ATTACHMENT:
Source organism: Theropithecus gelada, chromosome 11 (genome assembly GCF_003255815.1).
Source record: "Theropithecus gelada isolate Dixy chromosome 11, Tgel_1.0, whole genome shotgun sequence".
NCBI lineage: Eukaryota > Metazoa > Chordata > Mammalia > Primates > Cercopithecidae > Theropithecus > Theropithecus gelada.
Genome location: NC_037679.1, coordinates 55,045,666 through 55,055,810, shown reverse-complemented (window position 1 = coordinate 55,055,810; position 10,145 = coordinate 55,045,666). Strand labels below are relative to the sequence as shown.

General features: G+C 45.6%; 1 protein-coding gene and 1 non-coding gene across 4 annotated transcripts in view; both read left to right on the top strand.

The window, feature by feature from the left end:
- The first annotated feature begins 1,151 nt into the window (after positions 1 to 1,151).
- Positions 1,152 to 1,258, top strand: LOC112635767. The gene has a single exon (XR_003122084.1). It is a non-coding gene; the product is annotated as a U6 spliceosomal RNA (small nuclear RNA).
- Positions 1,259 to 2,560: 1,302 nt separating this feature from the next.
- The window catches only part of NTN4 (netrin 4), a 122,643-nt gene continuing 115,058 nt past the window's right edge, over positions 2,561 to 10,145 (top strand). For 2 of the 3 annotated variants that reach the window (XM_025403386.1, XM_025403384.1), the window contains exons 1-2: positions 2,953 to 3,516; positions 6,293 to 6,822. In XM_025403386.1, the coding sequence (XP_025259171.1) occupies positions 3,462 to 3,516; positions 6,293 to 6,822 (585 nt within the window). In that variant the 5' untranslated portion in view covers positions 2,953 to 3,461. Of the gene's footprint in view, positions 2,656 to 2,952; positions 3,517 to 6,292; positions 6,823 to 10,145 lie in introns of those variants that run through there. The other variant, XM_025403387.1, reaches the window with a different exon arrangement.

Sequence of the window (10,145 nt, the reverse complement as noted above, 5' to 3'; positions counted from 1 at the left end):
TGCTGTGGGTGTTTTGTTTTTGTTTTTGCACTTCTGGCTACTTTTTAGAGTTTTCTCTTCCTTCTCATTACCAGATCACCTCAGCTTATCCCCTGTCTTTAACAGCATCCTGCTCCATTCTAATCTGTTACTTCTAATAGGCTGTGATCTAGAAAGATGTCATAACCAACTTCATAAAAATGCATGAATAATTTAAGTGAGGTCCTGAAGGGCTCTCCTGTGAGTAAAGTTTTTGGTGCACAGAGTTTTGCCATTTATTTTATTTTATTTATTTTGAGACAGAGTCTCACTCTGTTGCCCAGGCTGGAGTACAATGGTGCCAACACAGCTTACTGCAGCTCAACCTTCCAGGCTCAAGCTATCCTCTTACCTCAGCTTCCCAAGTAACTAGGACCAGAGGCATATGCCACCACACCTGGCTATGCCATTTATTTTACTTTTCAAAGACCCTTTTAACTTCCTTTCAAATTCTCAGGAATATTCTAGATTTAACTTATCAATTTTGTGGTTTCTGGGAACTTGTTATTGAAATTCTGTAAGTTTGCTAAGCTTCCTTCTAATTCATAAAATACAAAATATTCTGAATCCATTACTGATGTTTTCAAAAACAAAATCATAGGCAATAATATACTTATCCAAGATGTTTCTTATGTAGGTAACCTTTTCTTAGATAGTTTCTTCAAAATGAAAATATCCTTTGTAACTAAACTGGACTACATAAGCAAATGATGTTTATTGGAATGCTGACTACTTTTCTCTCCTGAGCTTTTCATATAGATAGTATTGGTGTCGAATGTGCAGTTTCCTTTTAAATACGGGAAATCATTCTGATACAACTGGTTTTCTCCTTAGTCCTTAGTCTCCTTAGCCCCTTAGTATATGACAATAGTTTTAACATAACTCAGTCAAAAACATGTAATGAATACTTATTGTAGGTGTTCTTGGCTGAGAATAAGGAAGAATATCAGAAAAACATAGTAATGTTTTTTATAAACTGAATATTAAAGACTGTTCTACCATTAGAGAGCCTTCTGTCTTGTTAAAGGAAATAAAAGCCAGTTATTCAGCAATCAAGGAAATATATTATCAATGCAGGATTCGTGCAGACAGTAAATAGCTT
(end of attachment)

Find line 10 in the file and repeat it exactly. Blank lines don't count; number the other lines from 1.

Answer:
- The window catches only part of NTN4 (netrin 4), a 122,643-nt gene continuing 115,058 nt past the window's right edge, over positions 2,561 to 10,145 (top strand). For 2 of the 3 annotated variants that reach the window (XM_025403386.1, XM_025403384.1), the window contains exons 1-2: positions 2,953 to 3,516; positions 6,293 to 6,822. In XM_025403386.1, the coding sequence (XP_025259171.1) occupies positions 3,462 to 3,516; positions 6,293 to 6,822 (585 nt within the window). In that variant the 5' untranslated portion in view covers positions 2,953 to 3,461. Of the gene's footprint in view, positions 2,656 to 2,952; positions 3,517 to 6,292; positions 6,823 to 10,145 lie in introns of those variants that run through there. The other variant, XM_025403387.1, reaches the window with a different exon arrangement.